28 AUGUST 1926, Page 13


[To the Editor of the SPECTATOR.] Sin,—The letter in your issue of the 14th inst. from Mr. Reginald Campbell is more remarkable for what it omits than for what it says, but, even so, on behalf of this Union, I would congratulate him on its contents.

The omissions for which it is remarkable are that it makes no reference whatever to (a) The primary need of the individual wage-earner ; (b) The duty of the nation to make it possible for the need to be met.

As to (a) : " Economic Freedom " for the individual is the crying need of our times. To provide it requires that individual wage-earners should have a practicable alternative to working for wages, which for men without much capital is that they should be able to grow their own food if it suits them better to do so than to work for wages. Given this alternative, it would be to the self-interest of employers to make wages and conditions of employment satisfactory to wage-earners, while on the other hand the latter would also need to have consideration for the interests of employers, or the employers would tend to withdraw their capital from the trade. That would compel the wage-earners to fall back on the alternative, which many of them might be loth to do. How to place the alternative at the disposal of wage-earners is the crux of the problem, and yet its practical solution will become apparent as soon as the underlying principle is understood.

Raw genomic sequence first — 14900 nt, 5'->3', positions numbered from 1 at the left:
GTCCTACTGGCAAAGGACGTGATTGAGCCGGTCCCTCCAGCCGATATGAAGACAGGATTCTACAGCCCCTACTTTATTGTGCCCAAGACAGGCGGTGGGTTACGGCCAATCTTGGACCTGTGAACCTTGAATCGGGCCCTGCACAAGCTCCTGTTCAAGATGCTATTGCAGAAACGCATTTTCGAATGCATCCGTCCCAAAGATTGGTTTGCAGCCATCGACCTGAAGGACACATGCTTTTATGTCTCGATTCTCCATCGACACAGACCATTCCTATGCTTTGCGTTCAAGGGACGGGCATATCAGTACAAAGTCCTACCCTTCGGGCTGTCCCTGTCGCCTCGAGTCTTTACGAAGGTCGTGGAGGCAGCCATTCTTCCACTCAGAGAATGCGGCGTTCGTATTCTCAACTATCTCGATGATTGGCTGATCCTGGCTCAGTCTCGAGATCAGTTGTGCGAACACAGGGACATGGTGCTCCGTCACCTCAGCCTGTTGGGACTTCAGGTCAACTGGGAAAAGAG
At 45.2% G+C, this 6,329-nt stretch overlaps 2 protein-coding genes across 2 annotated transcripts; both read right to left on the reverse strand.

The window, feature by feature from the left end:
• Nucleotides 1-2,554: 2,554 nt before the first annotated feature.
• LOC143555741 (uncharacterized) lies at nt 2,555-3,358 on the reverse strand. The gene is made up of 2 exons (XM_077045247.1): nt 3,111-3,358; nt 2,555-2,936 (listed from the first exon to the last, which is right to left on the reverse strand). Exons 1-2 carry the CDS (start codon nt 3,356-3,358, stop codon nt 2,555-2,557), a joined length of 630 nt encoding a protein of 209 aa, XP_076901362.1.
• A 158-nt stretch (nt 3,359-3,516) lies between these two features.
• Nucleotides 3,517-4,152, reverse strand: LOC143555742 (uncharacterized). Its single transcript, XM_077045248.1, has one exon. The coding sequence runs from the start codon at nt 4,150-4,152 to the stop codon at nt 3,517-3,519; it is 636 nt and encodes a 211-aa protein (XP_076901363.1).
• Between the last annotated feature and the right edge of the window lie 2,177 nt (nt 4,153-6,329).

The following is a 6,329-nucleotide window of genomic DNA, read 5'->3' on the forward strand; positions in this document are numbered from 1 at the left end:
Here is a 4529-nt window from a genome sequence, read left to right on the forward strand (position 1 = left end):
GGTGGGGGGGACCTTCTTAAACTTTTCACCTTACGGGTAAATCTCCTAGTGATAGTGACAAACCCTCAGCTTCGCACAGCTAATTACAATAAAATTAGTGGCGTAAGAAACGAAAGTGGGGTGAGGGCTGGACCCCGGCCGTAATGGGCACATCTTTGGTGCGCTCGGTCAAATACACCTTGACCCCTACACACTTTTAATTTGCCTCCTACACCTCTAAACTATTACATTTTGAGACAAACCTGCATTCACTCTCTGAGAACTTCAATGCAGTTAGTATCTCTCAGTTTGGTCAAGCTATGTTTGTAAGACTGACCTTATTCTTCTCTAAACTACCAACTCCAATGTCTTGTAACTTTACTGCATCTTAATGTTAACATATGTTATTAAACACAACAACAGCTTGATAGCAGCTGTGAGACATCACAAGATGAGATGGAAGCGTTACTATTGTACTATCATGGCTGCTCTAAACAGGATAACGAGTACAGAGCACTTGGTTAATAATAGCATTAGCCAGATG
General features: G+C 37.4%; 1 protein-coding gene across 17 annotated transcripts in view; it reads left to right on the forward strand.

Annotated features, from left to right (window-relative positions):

It is the object of this Union, among other things, to propagate the ideas contained in this letter, so that if any of your readers should desire information in these respects, a note to the General Secretary at this address will receive prompt attention.—I am, Sir, &c., J. GREATHEAD-HARPER, General Secretary, The Agricultural and Industrial Union. 7 Queen Street Place, E.C. 4.